The United States’ economic recovery from the pandemic is a two-part story. The first chapter, which played out in 2021, was about returning the economy to full employment. The Federal Reserve kept the funds rate below 0.1 per cent throughout the year to achieve this.
Despite a few bumps in the road caused by new Covid-19 variants, the central bank has nearly achieved its target of full employment. In November, the unemployment rate for non-farm jobs was 4.2 per cent, according to the US Bureau of Labour Statistics – far short of the 14.8 per cent peak in April 2020 and almost level with pre-pandemic levels.
The Fed is supposed to be agnostic about its impact on the stock market. However, one effect of its full-employment strategy has been to turbocharge US equities. Companies’ share prices theoretically reflect the fair value of their future cash flow. When interest rates come down, the value of this future cash flow increases relative to the returns investors could get depositing their money elsewhere. Investors are happy to pay more for the unrealised cash these companies promise to one day make.
This effect is particularly pronounced with US growth tech stocks because their value is dependent on speculative long-term projections, a point reflected in this year's continued ascent of the tech-dominated Nasdaq market, where the average forward price/earnings (PE) ratio has jumped from 22 up to 28.
Tesla is often seen as the posterchild for outlandish valuations. The electric vehicle (EV) manufacturer's own share price rise has made it four times more valuable than Toyota, despite making a 60th of the operating profit. This uber-bullishness is evident across the US EV market: Rivian, an EV company with zero revenues, listed last month at a $66.5bn valuation. Within a week, its share price had more than doubled.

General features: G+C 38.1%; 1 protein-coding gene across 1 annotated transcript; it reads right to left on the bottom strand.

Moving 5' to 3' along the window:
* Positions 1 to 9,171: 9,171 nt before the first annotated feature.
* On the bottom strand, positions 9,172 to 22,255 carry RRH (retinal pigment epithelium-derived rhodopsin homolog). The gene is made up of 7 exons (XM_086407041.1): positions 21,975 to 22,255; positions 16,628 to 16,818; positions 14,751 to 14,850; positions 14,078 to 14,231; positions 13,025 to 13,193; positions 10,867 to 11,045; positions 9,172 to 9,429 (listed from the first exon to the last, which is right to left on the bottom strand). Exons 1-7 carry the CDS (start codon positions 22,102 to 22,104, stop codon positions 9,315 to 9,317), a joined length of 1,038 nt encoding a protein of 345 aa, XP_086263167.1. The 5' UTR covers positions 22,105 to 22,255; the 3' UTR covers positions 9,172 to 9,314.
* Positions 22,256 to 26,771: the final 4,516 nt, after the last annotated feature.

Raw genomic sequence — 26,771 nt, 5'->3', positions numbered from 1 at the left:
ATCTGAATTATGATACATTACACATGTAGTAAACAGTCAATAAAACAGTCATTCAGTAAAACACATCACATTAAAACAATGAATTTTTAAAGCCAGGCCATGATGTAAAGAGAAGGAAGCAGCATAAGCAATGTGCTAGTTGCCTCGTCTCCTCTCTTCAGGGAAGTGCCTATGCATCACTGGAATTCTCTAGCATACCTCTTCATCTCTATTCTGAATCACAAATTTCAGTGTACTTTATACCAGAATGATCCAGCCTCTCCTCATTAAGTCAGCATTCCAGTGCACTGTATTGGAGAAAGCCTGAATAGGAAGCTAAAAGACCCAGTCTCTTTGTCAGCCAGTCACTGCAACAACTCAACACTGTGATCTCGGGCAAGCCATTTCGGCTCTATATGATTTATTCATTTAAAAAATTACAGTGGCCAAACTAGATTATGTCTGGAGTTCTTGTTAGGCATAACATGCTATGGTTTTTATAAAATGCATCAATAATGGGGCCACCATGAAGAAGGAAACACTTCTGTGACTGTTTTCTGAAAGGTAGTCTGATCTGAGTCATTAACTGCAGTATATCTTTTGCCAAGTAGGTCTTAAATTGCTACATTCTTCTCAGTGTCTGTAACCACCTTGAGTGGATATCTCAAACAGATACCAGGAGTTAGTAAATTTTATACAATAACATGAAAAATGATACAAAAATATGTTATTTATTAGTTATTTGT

When the market is priced so optimistically it becomes more sensitive to shifts in sentiment. The emergence of the Omicron variant helped prompt a sell-off in November, but indices quickly regained some of their poise. Investors on high alert to buy every dip will no doubt have picked up on President Joe Biden’s promise to fight Omicron without “shutdowns or lockdowns, but widespread vaccinations and boosters”.
Economic recovery could hurt racy valuations
Ironically, a strong economic recovery amounts to another big market threat. With employment stabilised, the Fed is now focusing on the second chapter of the post-pandemic recovery: preventing runaway inflation.
Since March, the US consumer price index has consistently exceeded 5 per cent. Fed chairman Jerome Powell had previously called this a “transitory” phenomenon due to exceptional supply chain issues. By November, Powell said it was time to “retire that word”. Following the remarks, and sensing interest rate rises on the horizon, investors sent the Nasdaq down 2 per cent.
Mindful of these forces, Goldman Sachs expects US core inflation, currently at 4.9 per cent, to hit 4 per cent next year and settle around 2.2 per cent in 2024 – still a full 60 basis points above the 2015 to 2019 average. As a result, the investment bank expects the Fed to pull forward the first rate hike to July next year, followed by a second rate rise in November.
Is the 'bubble' about to burst?
The Shiller ratio, named after Nobel-prize-winning economist Robert Shiller, calculates prices relative to the average inflation-adjusted earnings from the previous 10 years. The S&P 500 ratio is currently 39. It has twice before been above 30: in 1929, just before the Great Depression, and in the late 1990s prior to the dotcom bubble bursting.
Optimists will say that a stock market crash such as in 1929 and 1999 is unlikely given the underlying health of the US economy. The US still has $2.4tn of pent-up savings. The consensus forecast is for 4 per cent gross domestic product growth next year.
The expected knock-on boost to demand means brokers haven’t revised down their forward free cash flow forecast for the S&P 500 or the Dow Jones Industrial Average, despite rising wages and input costs.
But it is not just value stocks that might find favour in this environment. The most likely outcome is that the Fed slowly raises interest rates to bring inflation under control next year while the economy keeps growing, albeit at a slower rate. While that could still result in rising company cash flows, higher rates may lead to a gradual re-rating downwards and rotation towards value.
Value companies are not immune to the impact of tighter monetary policy, either. With that in mind, a different type of business could be best suited to this environment. The Dow includes huge cash-generating companies with strong brands and pricing power, such as Visa (US:V), Apple (US:AAPL) and Johnson & Johnson (US:JNJ). All these three companies saw their prices rise as the Nasdaq dipped at the start of December. This offers a precursor to what might occur if the Fed needs to raise rates above expectations next to tackle the no-longer-transitory inflation. If 2021 was about growth potential, then 2022 might be the year for present cash flows.